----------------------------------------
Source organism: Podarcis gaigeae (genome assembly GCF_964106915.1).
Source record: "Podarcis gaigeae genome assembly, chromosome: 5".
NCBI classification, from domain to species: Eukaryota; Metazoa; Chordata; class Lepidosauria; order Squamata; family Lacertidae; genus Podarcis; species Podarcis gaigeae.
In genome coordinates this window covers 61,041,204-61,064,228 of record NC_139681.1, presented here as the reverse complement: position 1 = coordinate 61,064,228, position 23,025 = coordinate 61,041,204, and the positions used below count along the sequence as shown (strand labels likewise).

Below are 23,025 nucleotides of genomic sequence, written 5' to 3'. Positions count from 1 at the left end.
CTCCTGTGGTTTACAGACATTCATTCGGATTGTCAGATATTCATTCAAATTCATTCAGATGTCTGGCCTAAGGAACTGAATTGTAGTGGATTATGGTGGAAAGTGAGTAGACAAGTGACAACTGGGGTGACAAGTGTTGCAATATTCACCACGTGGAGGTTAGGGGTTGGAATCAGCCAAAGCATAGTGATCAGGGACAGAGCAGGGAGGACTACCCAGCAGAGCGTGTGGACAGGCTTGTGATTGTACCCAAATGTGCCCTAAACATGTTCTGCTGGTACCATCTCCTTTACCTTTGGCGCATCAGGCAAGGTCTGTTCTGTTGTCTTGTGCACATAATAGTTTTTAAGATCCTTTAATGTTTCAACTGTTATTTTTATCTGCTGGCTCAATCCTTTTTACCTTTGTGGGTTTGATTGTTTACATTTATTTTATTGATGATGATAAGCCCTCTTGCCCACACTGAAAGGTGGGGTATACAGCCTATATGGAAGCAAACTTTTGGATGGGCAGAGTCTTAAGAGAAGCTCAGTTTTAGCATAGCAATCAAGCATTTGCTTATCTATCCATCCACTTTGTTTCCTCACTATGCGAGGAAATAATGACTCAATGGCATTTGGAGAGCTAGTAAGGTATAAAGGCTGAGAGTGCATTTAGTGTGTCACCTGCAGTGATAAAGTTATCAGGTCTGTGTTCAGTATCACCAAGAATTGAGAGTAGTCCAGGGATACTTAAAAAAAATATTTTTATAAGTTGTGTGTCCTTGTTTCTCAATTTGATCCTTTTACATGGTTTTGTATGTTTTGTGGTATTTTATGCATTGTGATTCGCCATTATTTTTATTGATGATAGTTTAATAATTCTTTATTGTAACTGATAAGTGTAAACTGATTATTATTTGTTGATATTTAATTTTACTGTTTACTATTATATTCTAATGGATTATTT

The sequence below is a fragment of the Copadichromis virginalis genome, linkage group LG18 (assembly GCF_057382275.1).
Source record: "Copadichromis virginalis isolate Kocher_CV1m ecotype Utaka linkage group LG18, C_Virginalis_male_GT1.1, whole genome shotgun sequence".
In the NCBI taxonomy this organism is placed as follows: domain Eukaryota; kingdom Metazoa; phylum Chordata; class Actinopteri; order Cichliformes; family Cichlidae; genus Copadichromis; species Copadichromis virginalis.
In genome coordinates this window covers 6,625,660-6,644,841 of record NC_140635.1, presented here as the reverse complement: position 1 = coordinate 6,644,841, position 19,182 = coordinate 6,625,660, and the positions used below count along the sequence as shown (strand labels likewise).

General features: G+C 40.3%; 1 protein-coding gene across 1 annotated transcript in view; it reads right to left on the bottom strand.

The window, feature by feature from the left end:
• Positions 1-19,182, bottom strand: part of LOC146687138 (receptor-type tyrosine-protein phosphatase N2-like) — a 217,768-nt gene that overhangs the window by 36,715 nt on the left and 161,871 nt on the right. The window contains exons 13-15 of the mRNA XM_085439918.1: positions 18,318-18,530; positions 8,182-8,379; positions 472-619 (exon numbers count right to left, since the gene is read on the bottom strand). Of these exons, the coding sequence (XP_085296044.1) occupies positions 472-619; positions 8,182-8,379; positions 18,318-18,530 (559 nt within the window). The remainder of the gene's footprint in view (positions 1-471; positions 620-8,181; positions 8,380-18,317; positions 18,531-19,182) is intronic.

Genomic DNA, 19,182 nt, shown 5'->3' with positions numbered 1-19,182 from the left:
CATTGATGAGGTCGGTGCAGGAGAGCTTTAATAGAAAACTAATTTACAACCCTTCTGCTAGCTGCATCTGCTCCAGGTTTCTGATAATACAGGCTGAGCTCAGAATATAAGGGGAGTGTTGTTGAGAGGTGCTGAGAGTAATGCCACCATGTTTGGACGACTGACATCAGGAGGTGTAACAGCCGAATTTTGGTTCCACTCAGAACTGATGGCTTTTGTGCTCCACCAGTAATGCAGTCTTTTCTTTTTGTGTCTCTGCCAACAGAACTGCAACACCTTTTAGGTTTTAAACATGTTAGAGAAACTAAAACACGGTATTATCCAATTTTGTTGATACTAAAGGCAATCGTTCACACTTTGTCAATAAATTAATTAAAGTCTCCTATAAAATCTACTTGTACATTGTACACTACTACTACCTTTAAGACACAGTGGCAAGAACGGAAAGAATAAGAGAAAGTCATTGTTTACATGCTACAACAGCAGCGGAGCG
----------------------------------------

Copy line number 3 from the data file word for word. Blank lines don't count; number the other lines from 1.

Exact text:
NCBI classification, from domain to species: Eukaryota; Metazoa; Chordata; class Lepidosauria; order Squamata; family Lacertidae; genus Podarcis; species Podarcis gaigeae.